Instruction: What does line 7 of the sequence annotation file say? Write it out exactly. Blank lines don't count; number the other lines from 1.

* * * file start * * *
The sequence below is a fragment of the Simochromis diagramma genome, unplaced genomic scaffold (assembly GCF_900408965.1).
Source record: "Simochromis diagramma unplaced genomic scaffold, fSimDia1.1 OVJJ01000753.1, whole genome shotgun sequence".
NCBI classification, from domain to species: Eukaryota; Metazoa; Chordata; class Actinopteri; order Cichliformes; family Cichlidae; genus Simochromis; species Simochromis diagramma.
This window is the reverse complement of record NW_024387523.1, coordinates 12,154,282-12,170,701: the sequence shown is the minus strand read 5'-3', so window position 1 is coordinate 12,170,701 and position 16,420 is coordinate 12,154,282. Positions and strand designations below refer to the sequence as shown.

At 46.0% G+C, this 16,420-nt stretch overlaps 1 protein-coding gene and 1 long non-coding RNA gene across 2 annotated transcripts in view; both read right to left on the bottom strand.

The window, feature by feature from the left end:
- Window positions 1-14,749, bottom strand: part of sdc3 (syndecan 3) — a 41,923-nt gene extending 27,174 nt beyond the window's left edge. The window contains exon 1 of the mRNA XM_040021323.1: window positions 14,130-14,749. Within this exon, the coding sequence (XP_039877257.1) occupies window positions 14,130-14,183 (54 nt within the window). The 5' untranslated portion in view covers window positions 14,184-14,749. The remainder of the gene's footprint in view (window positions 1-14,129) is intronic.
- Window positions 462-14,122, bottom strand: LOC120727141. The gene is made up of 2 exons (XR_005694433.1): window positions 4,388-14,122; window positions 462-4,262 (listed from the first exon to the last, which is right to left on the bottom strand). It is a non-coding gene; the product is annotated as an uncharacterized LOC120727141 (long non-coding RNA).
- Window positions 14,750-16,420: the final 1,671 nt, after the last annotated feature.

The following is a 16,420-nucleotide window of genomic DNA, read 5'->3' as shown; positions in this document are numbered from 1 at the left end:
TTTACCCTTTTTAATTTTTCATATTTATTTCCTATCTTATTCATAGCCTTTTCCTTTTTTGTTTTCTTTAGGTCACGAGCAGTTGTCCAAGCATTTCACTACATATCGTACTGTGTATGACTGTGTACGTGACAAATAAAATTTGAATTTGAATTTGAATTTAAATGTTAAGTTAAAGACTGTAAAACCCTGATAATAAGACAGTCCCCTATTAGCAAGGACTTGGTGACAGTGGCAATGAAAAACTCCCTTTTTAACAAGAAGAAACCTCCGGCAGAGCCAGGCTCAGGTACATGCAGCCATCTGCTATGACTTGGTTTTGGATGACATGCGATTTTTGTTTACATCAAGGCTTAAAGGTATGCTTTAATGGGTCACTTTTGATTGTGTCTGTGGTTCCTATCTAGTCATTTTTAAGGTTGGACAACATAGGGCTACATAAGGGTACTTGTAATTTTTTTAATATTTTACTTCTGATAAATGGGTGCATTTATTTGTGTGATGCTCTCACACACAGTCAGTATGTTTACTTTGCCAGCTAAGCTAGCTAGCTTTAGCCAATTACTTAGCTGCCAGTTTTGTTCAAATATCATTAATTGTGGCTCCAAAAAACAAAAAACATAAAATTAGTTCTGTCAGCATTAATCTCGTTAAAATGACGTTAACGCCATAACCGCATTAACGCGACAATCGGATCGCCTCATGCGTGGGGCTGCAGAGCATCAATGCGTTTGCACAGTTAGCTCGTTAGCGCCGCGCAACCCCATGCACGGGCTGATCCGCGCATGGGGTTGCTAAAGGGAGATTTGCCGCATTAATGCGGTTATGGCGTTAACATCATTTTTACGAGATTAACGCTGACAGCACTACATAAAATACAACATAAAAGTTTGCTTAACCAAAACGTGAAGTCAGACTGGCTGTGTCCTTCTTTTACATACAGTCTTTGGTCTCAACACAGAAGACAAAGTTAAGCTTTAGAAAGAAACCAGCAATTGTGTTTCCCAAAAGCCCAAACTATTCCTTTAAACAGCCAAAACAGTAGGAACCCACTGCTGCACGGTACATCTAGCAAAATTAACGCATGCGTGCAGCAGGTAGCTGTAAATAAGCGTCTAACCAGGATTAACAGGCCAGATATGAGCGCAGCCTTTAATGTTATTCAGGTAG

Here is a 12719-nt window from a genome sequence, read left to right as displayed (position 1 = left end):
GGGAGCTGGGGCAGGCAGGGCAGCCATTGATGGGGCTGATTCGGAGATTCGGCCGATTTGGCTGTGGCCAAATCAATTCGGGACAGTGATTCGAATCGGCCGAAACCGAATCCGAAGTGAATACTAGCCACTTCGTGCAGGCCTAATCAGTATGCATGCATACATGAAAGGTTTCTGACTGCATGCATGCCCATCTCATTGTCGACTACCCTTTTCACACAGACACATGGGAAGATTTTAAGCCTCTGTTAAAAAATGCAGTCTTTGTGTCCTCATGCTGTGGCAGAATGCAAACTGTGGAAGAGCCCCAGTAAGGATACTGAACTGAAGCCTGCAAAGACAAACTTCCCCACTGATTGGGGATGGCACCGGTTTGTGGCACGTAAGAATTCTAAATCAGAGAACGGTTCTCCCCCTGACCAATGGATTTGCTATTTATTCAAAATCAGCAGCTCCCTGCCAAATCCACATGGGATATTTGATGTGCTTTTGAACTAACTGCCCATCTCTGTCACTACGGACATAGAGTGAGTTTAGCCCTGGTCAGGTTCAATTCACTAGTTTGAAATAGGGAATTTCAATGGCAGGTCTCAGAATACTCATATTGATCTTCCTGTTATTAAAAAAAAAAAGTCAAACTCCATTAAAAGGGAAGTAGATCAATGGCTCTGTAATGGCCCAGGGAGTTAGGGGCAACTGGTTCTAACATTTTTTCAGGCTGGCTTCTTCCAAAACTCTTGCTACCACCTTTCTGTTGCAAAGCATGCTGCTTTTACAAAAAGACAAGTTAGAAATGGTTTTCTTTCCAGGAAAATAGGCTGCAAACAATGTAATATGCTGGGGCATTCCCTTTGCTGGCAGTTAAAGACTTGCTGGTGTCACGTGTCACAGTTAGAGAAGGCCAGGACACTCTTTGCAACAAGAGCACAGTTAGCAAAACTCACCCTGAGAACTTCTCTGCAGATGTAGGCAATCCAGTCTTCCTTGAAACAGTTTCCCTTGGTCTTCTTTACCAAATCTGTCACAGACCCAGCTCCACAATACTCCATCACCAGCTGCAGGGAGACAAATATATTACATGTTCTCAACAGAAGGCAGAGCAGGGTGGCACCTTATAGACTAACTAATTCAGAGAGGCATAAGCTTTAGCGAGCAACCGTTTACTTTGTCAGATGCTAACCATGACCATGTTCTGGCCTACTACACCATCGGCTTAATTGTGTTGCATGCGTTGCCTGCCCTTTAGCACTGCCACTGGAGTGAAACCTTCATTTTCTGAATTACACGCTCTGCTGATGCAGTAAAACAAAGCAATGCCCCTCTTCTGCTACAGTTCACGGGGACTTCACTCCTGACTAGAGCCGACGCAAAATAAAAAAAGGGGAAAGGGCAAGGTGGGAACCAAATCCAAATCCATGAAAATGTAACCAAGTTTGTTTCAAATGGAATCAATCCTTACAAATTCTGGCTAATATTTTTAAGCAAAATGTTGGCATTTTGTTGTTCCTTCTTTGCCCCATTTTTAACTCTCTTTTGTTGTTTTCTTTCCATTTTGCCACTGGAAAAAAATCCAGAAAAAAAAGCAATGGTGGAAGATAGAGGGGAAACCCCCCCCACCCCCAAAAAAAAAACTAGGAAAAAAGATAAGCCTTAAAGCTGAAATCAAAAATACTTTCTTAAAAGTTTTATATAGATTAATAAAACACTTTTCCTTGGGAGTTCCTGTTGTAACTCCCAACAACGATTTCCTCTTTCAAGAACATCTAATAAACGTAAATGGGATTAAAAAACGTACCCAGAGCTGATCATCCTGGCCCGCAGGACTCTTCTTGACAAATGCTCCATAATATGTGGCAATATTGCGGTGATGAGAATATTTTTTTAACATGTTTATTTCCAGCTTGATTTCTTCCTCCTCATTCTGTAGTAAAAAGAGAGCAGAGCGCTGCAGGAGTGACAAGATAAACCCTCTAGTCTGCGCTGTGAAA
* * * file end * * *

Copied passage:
- Window positions 1-14,749, bottom strand: part of sdc3 (syndecan 3) — a 41,923-nt gene extending 27,174 nt beyond the window's left edge. The window contains exon 1 of the mRNA XM_040021323.1: window positions 14,130-14,749. Within this exon, the coding sequence (XP_039877257.1) occupies window positions 14,130-14,183 (54 nt within the window). The 5' untranslated portion in view covers window positions 14,184-14,749. The remainder of the gene's footprint in view (window positions 1-14,129) is intronic.